The immunodeficient (severe combined immunodeficiency beige [SCID/bg]) mouse model provides a useful model for investigating vascular neotissue formation in human tissue–engineered arterial conduits (TEAC).
Human aortic smooth muscle cells and endothelial cells were statically seeded on porous biodegradable polymeric scaffolds for vascular tissue engineering. These 2-cell tissue-engineered vascular conduits were implanted into immunodeficient female mice as aortic interposition grafts. Grafts were evaluated over a 30-week course to investigate their patency and structure.
In vivo animal study.
Thirteen female C.B-17 SCID/bg mice.
The TEACs implanted as infrarenal abdominal aortic interposition grafts.
Main Outcome Measures
Selective microcomputed tomography with intra-arterial contrast revealed graft patency and structure. Histological and immunohistochemical evaluations revealed cellularity and extracellular matrix composition. Species-specific immunohistochemical evaluation determined the source of cells within TEACs.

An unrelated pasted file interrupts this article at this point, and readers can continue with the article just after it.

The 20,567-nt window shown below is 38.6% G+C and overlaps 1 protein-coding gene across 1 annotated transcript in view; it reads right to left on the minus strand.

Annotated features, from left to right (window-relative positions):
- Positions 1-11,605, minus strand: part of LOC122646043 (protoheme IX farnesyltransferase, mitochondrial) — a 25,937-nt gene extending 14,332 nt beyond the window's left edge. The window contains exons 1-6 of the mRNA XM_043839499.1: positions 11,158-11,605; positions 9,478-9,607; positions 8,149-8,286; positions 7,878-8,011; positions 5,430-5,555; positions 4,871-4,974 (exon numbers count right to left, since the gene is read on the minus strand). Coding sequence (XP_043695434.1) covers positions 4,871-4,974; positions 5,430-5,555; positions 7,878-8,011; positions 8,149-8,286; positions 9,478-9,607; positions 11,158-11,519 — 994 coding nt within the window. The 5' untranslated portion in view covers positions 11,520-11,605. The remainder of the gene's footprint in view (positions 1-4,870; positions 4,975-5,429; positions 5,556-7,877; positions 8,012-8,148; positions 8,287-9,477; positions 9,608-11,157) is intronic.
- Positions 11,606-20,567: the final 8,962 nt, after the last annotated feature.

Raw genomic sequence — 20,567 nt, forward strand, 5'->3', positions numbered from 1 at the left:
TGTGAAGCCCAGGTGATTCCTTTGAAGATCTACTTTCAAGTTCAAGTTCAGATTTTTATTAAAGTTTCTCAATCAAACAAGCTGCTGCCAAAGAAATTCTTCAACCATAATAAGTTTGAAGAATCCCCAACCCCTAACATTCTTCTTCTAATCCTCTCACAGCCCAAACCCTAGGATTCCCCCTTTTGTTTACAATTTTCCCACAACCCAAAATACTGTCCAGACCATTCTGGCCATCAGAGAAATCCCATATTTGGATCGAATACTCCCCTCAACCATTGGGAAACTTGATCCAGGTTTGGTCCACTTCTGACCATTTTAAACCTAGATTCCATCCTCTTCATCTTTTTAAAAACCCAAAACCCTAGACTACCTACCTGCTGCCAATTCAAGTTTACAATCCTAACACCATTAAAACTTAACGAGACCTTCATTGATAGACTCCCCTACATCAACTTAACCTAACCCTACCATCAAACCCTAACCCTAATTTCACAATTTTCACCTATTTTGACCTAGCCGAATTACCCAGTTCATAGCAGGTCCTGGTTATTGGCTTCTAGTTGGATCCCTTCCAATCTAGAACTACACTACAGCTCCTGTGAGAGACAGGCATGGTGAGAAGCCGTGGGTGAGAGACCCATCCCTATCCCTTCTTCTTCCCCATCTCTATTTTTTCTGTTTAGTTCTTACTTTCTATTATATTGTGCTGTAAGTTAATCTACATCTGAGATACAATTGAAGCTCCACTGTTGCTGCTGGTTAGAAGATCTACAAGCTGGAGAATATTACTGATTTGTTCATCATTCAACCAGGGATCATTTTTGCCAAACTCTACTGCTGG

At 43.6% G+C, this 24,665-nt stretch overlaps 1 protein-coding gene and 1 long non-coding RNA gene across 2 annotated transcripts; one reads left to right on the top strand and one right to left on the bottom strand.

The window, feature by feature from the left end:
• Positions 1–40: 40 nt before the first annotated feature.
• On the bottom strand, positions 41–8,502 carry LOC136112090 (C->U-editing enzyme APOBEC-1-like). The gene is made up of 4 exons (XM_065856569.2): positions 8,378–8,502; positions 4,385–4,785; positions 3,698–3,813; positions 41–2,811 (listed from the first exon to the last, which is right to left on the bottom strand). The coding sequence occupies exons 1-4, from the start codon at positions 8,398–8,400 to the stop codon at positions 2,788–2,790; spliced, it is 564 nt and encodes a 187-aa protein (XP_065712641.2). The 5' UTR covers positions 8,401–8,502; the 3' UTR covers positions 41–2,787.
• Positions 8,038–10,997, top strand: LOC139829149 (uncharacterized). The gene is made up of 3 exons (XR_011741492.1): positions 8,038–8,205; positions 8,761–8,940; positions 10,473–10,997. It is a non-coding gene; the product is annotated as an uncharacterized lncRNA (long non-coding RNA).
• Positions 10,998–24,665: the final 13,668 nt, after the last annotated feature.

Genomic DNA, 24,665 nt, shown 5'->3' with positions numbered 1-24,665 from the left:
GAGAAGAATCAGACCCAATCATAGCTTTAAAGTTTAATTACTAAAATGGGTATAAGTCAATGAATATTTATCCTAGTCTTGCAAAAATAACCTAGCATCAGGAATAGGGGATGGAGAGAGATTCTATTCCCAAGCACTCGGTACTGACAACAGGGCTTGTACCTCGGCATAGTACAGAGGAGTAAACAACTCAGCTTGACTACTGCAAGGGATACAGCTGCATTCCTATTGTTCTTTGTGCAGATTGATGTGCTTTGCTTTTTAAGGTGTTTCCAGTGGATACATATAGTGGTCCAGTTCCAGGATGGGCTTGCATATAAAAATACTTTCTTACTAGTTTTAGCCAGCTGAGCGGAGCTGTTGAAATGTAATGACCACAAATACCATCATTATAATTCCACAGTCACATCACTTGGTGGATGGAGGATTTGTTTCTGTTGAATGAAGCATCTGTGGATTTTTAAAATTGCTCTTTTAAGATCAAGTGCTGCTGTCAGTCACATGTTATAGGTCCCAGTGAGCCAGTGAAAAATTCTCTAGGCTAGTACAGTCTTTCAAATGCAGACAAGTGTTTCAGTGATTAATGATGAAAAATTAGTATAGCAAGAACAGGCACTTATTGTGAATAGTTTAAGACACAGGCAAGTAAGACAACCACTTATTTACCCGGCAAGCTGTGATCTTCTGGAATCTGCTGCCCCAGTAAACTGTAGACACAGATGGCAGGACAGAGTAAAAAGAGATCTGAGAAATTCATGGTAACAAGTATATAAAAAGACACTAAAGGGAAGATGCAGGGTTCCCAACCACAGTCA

All TEACs were patent without evidence of thrombosis or rupture over the 30-week course. Histological and immunohistochemical evaluation revealed a von Willebrand factor–positive luminal monolayer surrounded by concentric collagen-rich layers of α-smooth muscle actin–positive cells.
The SCID/bg mouse is a useful model for investigating vascular neotissue formation in human TEACs. We see evidence that these grafts remain patent while developing into vascular neotissue histologically similar to native aorta. This chimeric animal model also enables determination of seeded cell retention, providing insight into cellular mechanisms underlying neotissue formation.